Copyright © 2014 Al-Salem et al
Received Day: 1 Month: 7 Year: 2013
Accepted Day: 21 Month: 7 Year: 2013
J Neonat Surg 2014; 3(1):13
DOI: 10.47338/jns.v3.77
Mckusick-Kaufman Syndrome: Diagnosis and Management
Ahmed H. Al-Salem Affiliation: Department of Pediatric Surgery, Maternity and Children Hospital, Dammam, Saudi Arabia
Sharif H. Abdel-Aziz Affiliation: Department of Pediatric Surgery, Maternity and Children Hospital, Dammam, Saudi Arabia
Correspondence: Address for Correspondence: Dr. Ahmed H. Al-Salem, P. O. Box 61015 Qatif 31911, Saudi Arabia [email protected]

Dear Sir

A female newborn, a product of consanguineous marriage born by caesarian section delivery with a birth weight of 3.75 kg, was admitted to our hospital with abdominal distension. Antenatal ultrasound showed congenital heart disease and a pelvic mass. On examination, she had lower abdominal mass emanating from the pelvis. There was polydactly and syndactly of the right hand and polydactly of the right foot. There was also an anterior ectopic anus. Cardiovascular work up revealed common atrio-ventricular (A-V) canal with single atrium, moderate patent ductus arteriosus and severe A-V regurgitation. Abdominal ultrasound and CT-scan showed hydrometrocolpos with bilateral hydronephrosis and left perinephric fluid collection (Fig. 1). Surgery revealed hydrometrocolpos secondary to a low vaginal atresia. An abdomino-perineal vaginal pull through was performed. Post-operative period was uneventful.

McKusick-Kaufman syndrome is characterized by the triad of hydrometrocolpos, postaxial polydactyly and congenital heart disease (1-4). This condition was first described in the Amish population [1]. Hydrometrocolpos is present in 80–95% of females; postaxial polydactyly is present in 90% of patients; and congenital heart diseases have been described in 15%-20% of patients with McKusick-Kaufman syndrome.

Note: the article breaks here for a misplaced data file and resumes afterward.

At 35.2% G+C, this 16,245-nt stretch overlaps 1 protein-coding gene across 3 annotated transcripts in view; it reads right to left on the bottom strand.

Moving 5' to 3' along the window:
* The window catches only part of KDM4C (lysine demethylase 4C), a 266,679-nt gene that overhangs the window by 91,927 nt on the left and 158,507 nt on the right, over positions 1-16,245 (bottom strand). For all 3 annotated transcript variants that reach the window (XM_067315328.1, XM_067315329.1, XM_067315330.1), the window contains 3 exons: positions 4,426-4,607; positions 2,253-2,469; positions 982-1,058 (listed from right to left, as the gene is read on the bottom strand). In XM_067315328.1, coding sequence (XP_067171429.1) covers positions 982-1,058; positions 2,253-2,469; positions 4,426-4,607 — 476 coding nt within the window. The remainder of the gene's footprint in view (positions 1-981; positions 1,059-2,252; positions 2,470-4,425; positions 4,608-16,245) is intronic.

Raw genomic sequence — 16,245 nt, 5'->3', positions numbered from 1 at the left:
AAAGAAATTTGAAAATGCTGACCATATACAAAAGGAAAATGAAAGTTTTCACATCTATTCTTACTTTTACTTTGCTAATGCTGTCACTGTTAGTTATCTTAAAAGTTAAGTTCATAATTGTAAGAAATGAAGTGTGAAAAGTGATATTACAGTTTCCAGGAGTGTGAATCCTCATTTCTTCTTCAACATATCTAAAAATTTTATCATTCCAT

Clinically, the patient may present with a large, cystic abdominal mass which can be sufficiently large to cause intestinal obstruction, urinary outflow obstruction leading to hydroureter and hydronephrosis, and/or elevation of the diaphragm resulting in breathing difficulties, associated with postaxial polydactyly and congenital heart defects. The index case had polydactyly of the right hand and right foot; hydrometrocolpos secondary to low vaginal atresia; and common atrio-ventricular (A-V) canal with single atrium, moderate patent ductus arteriosus and severe A-V regurgitation. Other cardiac malformations include ventricular septal defect, atrial septal defect, small aorta and hypoplastic left ventricle, tetrology of Fallot, and patent ductus arteriosus. The severity of the associated congenital heart malformations determines the final outcome. Cardiac evaluation and echocardiogram should form part of the preoperative investigations of these patients to accurately define the associated cardiovascular malformations. Additional less commonly associated abnormalities include imperforate anus, rectovaginal or vesicovaginal fistulae, Hirschsprung’s disease, anterior ectopic anus and malrotation [1-3]. Our patient had also an associated anterior ectopic anus.

It is important to define anatomic abnormality leading to the hydrometrocolpos. We found CT-scan valuable in this regard. MRI has been reported to be more valuable than ultrasound and CT-scan in delineating the vaginal anatomical defect and the hydroureter and hydronephrosis [2]. Genitography is an unnecessary invasive investigation that may be harmful leading to secondary infection with subsequent pyometrocolpos. Pyometrocolpos which is a serious complication calls for early and rapid evaluation and treatment of these patients. Hydrometrocolpos secondary to vaginal atresia is treated with abdomino-perineal vaginal pull through as we did in our case.


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Figure 1: CT-Scan showing hydrometrocolpos. Note the dilated vagina and uterus.

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